Stable Matching with PCF Version 2, and Etude in Secure Computation
Terner, Benjamin, Computer Science - School of Engineering and Applied Science, University of Virginia
Shelat, Abhi, Department of Computer Science, University of Virginia
The classic stable-matching algorithm of Gale and Shapley and subsequent variants by, e.g., Abdulkadiroglu et al., have been used successfully in a number of real-world scenarios, including the assignment of US medical school graduates to residency programs and students in New York, Norway, and Singapore to high schools and universities. One shortcoming of the Gale-Shapley family of matching algorithms is susceptibility to strategic manipulation by the participants. The commonly used paradigm to mitigate this shortcoming, employing a trusted third party to compute matchings explicitly, is outdated, expensive, and in some scenarios, impossible. This makes stable matching a natural problem for secure, multiparty computation (SMPC). Secure multiparty computation allows two or more mutually distrustful parties to evaluate a joint function on their inputs without revealing more information about the inputs than each player can derive from his own input and output.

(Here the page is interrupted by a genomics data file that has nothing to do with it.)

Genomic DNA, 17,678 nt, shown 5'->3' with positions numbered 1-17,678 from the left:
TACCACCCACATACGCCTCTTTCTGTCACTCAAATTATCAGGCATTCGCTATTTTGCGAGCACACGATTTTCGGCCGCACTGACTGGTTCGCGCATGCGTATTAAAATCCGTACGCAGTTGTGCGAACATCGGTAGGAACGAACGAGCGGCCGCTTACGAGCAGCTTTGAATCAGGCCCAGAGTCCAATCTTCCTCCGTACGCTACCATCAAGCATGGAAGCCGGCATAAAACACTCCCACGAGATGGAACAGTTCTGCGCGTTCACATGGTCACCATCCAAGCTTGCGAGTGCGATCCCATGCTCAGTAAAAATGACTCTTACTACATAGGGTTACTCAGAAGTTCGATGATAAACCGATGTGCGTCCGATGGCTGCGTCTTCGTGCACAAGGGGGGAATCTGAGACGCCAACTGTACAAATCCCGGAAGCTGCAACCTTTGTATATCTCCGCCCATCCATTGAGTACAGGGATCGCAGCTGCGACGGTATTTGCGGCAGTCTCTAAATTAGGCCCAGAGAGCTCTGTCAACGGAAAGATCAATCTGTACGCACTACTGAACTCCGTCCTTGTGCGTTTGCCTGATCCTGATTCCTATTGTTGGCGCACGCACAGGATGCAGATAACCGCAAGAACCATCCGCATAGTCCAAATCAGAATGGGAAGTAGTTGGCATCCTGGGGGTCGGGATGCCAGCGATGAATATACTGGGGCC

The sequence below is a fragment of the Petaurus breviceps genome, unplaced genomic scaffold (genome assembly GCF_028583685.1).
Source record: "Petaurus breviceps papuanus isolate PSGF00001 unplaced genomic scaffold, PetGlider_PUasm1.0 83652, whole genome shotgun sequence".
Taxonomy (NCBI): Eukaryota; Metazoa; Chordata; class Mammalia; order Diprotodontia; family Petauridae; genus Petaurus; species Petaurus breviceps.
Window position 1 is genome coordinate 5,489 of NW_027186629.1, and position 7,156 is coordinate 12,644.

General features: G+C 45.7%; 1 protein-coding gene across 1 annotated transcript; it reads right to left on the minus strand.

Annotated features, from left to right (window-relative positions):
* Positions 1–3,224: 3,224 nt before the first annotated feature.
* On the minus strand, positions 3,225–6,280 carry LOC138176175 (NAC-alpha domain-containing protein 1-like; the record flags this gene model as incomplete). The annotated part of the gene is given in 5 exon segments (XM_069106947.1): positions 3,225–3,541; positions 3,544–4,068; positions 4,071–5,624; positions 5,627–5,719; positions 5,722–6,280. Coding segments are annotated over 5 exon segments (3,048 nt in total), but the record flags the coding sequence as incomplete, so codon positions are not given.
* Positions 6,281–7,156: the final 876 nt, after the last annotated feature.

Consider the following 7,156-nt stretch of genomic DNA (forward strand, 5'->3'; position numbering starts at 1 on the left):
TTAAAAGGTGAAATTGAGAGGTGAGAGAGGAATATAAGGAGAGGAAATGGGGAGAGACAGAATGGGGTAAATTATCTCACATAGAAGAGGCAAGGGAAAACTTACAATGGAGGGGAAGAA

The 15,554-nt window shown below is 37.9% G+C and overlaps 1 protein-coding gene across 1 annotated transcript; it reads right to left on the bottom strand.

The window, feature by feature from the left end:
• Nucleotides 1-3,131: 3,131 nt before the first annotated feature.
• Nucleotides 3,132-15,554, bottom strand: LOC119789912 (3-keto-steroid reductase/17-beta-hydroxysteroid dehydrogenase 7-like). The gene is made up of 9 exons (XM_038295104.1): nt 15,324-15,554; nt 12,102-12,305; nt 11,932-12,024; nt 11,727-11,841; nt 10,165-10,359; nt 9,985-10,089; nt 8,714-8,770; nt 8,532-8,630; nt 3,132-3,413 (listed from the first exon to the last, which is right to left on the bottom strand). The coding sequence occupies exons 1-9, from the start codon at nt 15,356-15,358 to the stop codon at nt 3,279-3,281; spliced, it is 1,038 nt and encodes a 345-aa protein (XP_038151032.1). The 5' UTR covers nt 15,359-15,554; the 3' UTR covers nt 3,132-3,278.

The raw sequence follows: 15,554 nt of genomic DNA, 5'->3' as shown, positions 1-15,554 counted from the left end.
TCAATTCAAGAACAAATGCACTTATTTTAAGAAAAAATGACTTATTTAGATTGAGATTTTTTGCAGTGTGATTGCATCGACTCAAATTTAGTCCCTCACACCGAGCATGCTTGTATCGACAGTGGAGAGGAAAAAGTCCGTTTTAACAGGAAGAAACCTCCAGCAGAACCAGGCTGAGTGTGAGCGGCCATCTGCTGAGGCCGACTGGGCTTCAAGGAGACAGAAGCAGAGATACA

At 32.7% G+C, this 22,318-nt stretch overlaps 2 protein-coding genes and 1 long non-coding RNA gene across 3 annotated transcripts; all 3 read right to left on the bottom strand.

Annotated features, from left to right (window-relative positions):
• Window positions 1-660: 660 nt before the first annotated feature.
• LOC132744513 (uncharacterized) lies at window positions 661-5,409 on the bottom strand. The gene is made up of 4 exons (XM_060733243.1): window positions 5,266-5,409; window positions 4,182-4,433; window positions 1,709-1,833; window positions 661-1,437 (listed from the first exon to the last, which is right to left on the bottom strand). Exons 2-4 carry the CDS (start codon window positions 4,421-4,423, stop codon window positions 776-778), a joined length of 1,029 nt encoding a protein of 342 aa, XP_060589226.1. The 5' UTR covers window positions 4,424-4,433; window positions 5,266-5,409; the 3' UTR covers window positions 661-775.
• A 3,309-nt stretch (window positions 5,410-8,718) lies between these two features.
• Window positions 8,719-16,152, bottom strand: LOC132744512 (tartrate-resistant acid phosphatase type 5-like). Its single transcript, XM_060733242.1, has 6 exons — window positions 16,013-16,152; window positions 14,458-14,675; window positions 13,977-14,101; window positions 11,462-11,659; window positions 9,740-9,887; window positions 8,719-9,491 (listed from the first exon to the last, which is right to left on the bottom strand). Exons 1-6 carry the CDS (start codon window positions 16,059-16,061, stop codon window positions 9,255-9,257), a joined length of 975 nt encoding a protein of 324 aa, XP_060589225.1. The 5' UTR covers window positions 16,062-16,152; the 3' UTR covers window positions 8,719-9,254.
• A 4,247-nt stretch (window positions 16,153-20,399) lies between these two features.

We use Portable Circuit Format (PCF), a compiler and interpreter for Yao’s garbled circuit protocols, to produce the first feasible, privacy-preserving protocol for stable matching. In doing so, we improve the theoretical bounds for stable matching constructions, develop global optimizations for PCF circuits, and improve garbling techniques used by PCF. We also analyze variants of stable matching that are used in real-world scenarios. Experiments show that after aggressive circuit optimization, our protocols scale with good performance for matchings with hundreds of participants.
MS (Master of Science)
cryptography, stable matching, secure computation
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